The most basic plan for Twitter’s API access, at $100 per month, will be out of the reach of many researchers.
“At best it’s an immense lack of understanding of how academic funding works,” says Jeremy Blackburn, assistant professor at Binghamton University in New York and a member of the iDRAMA Lab, which analyzes hate speech on social media. “At worst it’s an attempt to grift more taxpayer money via federal funding agencies like he’s done with his other companies.”
Neither Twitter’s press office, which is believed to no longer be staffed, nor Elon Musk responded to a request for comment.
Blackburn was unvarnished in his criticism of the policy change. “Thousands of researchers use Twitter data to study all sorts of phenomena, as well as in the classroom,” he says. “Asking for $100 a month from academics, a notoriously wealthy demographic, is sure to have the same effect on Twitter’s bottom line as [that of] charging $8 a month to get paid off of the crypto scam ads that show up under your tweet.”
Researchers say that cutting their access to the API could also undermine Musk’s attempt to rid Twitter of bots.
“The research community has also been instrumental in developing tools that detect and help users address bots—the very thing Elon Musk has said he’s focused on,” says Rebekah Tromble, director of the Institute for Data, Democracy & Politics at George Washington University in Washington, DC.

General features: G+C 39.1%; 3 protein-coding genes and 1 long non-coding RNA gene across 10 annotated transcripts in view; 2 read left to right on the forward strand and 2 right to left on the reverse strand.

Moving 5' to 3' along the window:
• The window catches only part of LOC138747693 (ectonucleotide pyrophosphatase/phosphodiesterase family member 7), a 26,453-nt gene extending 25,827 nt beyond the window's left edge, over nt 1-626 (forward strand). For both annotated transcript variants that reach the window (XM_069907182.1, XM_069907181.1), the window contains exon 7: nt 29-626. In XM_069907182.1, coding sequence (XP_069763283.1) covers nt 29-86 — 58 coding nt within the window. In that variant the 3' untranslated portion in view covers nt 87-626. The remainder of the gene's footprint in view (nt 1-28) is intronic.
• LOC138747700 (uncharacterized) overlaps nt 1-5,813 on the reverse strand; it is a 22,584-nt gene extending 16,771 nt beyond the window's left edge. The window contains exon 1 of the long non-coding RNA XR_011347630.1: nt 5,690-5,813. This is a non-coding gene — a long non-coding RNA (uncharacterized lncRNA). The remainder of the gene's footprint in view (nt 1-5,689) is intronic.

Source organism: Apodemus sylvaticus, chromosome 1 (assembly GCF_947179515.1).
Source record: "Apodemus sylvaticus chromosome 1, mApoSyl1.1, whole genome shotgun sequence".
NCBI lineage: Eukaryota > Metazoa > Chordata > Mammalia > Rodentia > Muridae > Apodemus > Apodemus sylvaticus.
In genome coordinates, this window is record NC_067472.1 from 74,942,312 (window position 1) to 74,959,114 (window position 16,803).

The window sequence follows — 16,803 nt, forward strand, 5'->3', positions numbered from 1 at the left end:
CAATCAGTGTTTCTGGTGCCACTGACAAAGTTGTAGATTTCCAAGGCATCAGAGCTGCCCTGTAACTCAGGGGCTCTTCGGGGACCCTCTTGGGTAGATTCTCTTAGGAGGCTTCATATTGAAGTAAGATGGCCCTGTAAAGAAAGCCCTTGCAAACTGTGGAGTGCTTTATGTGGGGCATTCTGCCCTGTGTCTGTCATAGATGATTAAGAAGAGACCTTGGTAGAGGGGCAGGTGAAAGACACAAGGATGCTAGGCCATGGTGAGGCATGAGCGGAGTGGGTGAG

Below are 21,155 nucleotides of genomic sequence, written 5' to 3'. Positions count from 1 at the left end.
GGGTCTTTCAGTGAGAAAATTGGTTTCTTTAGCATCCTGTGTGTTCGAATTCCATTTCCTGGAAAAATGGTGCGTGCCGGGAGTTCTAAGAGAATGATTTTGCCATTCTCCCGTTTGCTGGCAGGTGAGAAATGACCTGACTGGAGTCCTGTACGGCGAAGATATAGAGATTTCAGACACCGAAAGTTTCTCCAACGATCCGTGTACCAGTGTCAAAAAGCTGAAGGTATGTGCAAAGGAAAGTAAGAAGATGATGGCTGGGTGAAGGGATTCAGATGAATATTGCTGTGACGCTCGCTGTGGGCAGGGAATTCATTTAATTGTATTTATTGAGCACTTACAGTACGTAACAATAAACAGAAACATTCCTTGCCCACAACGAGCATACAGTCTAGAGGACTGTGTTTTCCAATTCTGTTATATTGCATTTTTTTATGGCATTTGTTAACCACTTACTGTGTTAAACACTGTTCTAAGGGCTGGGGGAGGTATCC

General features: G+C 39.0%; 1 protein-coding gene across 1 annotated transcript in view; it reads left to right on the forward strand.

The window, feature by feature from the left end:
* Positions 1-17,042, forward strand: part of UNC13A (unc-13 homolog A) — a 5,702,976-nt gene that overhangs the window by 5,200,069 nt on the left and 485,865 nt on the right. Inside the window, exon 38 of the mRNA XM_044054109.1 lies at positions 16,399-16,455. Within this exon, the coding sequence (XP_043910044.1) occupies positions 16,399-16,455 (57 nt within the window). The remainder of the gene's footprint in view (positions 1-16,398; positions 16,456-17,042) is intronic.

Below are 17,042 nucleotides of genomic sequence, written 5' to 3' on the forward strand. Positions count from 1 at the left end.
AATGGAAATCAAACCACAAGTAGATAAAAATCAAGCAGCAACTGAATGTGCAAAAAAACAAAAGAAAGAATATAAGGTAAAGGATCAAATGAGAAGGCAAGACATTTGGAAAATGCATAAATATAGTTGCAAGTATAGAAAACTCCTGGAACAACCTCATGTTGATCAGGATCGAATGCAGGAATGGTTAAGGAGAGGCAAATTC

“Unless Twitter and other companies develop sliding-scale pricing plans that include free options for those undertaking public-interest work, I’m afraid the future is bleak,” Tromble says. “A lot of what we have come to love about the internet has been created by scrappy people, working outside these companies, focused on helping others. Their work will disappear if this trend continues.”
Researchers in Europe may still be able to get access under the European Union’s Digital Services Act, which came into force in November 2022 and requires “very large online platforms” to give access to academic researchers for the purposes of understanding “systemic risks.”
Lorenz-Spreen says that Twitter’s decision highlights the need for policymakers to take a more active role in mandating transparency and accountability for social media platforms, which play an outsize role in shaping public discourse but are often allowed to set their own rules and regulations.
“We cannot—and shouldn’t have done so far, probably—rely on benevolent platform owners and their terms of service to deal with all this,” he says. “We have a responsibility to do this research as the societal impact of social media around the world becomes increasingly apparent, and the public needs to redress the knowledge asymmetry toward big platforms.”